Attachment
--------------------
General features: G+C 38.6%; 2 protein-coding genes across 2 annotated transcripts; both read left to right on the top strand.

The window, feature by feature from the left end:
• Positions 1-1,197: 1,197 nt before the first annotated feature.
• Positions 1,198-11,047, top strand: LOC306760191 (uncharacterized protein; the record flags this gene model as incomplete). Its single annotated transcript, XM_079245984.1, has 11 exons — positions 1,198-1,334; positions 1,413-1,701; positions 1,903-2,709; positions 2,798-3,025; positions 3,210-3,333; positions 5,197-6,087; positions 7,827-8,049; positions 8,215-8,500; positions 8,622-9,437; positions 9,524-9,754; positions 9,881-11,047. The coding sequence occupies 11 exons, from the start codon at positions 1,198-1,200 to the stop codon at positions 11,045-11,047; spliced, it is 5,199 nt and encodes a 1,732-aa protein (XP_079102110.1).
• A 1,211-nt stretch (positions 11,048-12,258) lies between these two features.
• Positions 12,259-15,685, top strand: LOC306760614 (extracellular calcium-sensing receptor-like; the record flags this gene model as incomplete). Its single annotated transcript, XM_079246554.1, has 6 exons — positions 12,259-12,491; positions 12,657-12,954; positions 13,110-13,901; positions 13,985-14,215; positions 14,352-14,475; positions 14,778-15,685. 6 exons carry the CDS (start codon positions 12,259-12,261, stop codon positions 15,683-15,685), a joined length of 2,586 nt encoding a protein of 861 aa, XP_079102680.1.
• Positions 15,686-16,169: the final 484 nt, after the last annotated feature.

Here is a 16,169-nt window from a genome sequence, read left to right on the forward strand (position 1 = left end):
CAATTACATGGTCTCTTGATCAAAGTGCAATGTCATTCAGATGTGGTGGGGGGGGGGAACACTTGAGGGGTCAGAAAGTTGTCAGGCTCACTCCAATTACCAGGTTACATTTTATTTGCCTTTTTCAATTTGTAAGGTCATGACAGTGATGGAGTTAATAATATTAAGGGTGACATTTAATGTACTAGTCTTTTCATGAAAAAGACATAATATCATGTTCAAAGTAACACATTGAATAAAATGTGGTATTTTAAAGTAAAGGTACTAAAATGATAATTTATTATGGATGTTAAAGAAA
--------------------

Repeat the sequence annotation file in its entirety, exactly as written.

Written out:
General features: G+C 38.6%; 2 protein-coding genes across 2 annotated transcripts; both read left to right on the top strand.

The window, feature by feature from the left end:
• Positions 1-1,197: 1,197 nt before the first annotated feature.
• Positions 1,198-11,047, top strand: LOC306760191 (uncharacterized protein; the record flags this gene model as incomplete). Its single annotated transcript, XM_079245984.1, has 11 exons — positions 1,198-1,334; positions 1,413-1,701; positions 1,903-2,709; positions 2,798-3,025; positions 3,210-3,333; positions 5,197-6,087; positions 7,827-8,049; positions 8,215-8,500; positions 8,622-9,437; positions 9,524-9,754; positions 9,881-11,047. The coding sequence occupies 11 exons, from the start codon at positions 1,198-1,200 to the stop codon at positions 11,045-11,047; spliced, it is 5,199 nt and encodes a 1,732-aa protein (XP_079102110.1).
• A 1,211-nt stretch (positions 11,048-12,258) lies between these two features.
• Positions 12,259-15,685, top strand: LOC306760614 (extracellular calcium-sensing receptor-like; the record flags this gene model as incomplete). Its single annotated transcript, XM_079246554.1, has 6 exons — positions 12,259-12,491; positions 12,657-12,954; positions 13,110-13,901; positions 13,985-14,215; positions 14,352-14,475; positions 14,778-15,685. 6 exons carry the CDS (start codon positions 12,259-12,261, stop codon positions 15,683-15,685), a joined length of 2,586 nt encoding a protein of 861 aa, XP_079102680.1.
• Positions 15,686-16,169: the final 484 nt, after the last annotated feature.

Here is a 16,169-nt window from a genome sequence, read left to right on the forward strand (position 1 = left end):
CAATTACATGGTCTCTTGATCAAAGTGCAATGTCATTCAGATGTGGTGGGGGGGGGGAACACTTGAGGGGTCAGAAAGTTGTCAGGCTCACTCCAATTACCAGGTTACATTTTATTTGCCTTTTTCAATTTGTAAGGTCATGACAGTGATGGAGTTAATAATATTAAGGGTGACATTTAATGTACTAGTCTTTTCATGAAAAAGACATAATATCATGTTCAAAGTAACACATTGAATAAAATGTGGTATTTTAAAGTAAAGGTACTAAAATGATAATTTATTATGGATGTTAAAGAAA